|Dates & Locations:|| |
This subject is not offered in 2008.
|Time Commitment:||Contact Hours: A 1-month intensive fieldwork program in Rome in January, of 60 contact hours comprising thirteen 2-hour lecture/seminars, four guest-lectures, fifteen 2-hour site-based lecture/tutorials |
Total Time Commitment: Not available
|Prerequisites:||Admission to the postgraduate diploma or fourth-year honours in art history or M.Art. Cur (200 point).|
|Recommended Background Knowledge:||None|
|Non Allowed Subjects:||None|
|Core Participation Requirements:||
For the purposes of considering request for Reasonable Adjustments under the Disability Standards for Education (Cwth 2005), and Student Support and Engagement Policy, academic requirements for this subject are articulated in the Subject Overview, Learning Outcomes, Assessment and Generic Skills sections of this entry.
It is University policy to take all reasonable steps to minimise the impact of disability upon academic study, and reasonable adjustments will be made to enhance a student's participation in the University's programs. Students who feel their disability may impact on meeting the requirements of this subject are encouraged to discuss this matter with a Faculty Student Adviser and Student Equity and Disability Support: http://services.unimelb.edu.au/disability
CoordinatorAssoc Prof David Marshall
|Subject Overview:|| |
This subject considers the city of Rome both from an urbanistic perspective, and in terms of the art and architectural history of its monuments. The subject aims to develop an understanding of the form and history of the Renaissance and baroque city, not only as the result of social forces and papal patronage, but also as a consciously created aesthetic object, perhaps the finest example of the city as work of art. Close attention will be paid to maps, bird's-eye views, topographical prints, drawings, and vedute (view paintings) as primary documents of the earlier history of the sites. The subject is organised topographically, and each session focuses on a different part of Rome, as well as on the villas and gardens in the region (Bagnaia, Caprarola, Bomarzo, Tivoli, Subiaco, Frascati, Palestrina, Ariccia). Includes visits to most major Roman art museums. The subject concludes with a visit to key art museum in Florence.
|Assessment:||A site project (oral), equivalent to 1500 words 20% (due during January), a written site project, equivalent to 3500 words 30% (due in January), an essay of 4000 words 40% (due in April), and a research exercise of 1000 words 10% (due in April).Assessment submitted late without an approved formal extension will be penalised at 2% per day. Students who fail to submit up to 2-weeks after the final due date without a formal extension and/or special consideration will receive a fail grade for the piece of assessment.|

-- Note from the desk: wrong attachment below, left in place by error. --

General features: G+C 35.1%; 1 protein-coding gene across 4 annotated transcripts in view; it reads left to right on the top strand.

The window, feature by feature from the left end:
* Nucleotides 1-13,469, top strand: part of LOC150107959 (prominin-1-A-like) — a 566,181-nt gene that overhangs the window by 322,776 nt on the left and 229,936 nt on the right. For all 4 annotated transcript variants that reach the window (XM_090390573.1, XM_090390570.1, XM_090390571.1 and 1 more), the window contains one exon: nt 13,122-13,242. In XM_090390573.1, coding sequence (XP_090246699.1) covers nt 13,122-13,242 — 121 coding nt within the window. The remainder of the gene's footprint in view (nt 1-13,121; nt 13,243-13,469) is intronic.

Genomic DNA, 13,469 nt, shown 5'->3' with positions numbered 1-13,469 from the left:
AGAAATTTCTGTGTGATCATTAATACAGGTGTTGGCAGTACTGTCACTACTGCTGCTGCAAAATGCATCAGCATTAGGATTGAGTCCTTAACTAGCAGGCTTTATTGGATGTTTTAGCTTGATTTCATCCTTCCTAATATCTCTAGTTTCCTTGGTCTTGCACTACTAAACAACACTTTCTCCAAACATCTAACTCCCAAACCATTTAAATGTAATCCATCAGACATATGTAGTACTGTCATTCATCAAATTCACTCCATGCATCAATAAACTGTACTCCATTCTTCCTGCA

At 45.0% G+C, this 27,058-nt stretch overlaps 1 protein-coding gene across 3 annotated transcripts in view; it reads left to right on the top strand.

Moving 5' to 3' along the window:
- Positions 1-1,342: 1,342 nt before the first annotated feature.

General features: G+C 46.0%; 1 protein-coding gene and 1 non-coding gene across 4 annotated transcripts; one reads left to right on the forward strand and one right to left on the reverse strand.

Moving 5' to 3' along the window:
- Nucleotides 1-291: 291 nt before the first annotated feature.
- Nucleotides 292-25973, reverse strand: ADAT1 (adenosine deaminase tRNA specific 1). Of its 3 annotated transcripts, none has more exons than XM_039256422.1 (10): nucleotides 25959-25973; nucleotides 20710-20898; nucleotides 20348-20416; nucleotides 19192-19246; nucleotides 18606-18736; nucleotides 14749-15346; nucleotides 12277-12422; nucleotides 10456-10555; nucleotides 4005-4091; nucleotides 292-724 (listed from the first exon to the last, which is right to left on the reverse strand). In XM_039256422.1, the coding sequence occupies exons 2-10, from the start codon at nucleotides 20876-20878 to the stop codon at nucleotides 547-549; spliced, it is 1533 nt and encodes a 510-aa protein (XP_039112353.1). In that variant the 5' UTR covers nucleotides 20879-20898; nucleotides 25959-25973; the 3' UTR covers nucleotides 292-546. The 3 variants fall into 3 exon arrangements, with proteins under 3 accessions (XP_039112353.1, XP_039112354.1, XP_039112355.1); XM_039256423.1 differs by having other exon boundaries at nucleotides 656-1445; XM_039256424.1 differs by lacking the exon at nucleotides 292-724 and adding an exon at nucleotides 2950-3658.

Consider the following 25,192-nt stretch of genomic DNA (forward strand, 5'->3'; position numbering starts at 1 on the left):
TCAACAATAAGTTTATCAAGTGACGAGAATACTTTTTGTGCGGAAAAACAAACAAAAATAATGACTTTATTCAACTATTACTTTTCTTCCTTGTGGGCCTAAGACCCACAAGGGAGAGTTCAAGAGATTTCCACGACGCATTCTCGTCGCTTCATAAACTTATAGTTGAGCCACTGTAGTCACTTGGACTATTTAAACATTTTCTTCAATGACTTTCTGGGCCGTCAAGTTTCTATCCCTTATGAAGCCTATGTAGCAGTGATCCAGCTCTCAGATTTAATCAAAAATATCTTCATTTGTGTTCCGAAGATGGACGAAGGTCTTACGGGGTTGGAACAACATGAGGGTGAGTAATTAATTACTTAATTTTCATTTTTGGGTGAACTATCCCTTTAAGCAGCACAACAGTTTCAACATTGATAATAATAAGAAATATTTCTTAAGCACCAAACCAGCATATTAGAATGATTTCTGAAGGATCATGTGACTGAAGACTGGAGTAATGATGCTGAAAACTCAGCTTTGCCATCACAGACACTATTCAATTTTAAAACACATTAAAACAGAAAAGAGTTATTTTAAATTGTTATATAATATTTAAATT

|Recommended Texts:|| |
Information Not Available
|Breadth Options:|| |
This subject is not available as a breadth subject.
|Fees Information:||Subject EFTSL, Level, Discipline & Census Date|
|Generic Skills:|| |
Special entry conditions apply. There is a quota on this subject of 15 students. Itinerary and travel arrangements available from Australians Studying Abroad. Prospective students must register with ASA prior to approval of enrolment: http://www.asatravinfo.com.au. Strict enrolment deadlines apply to subjects taught during the Summer Semester. The subject dates and HECS/course fee census dates for this subject change each year. Check your enrolment record for the correct census date for this subject.
Graduate Certificate in Arts (Medieval and Renaissance Studies) |
Graduate Certificate in Arts (Renaissance and Early Modern Studies)
Graduate Diploma in Arts (Medieval & Renaissance Studies)
Graduate Diploma in Arts (Renaissance and Early Modern Studies)
Master of Art Curatorship (Coursework and Minor Thesis)
Postgraduate Certificate in Arts(Art History)
Postgraduate Diploma in Arts (Medieval & Renaissance Studies)
Postgraduate Diploma in Arts (Renaissance and Early Modern Studies)
Postgraduate Diploma in Arts(Art History)
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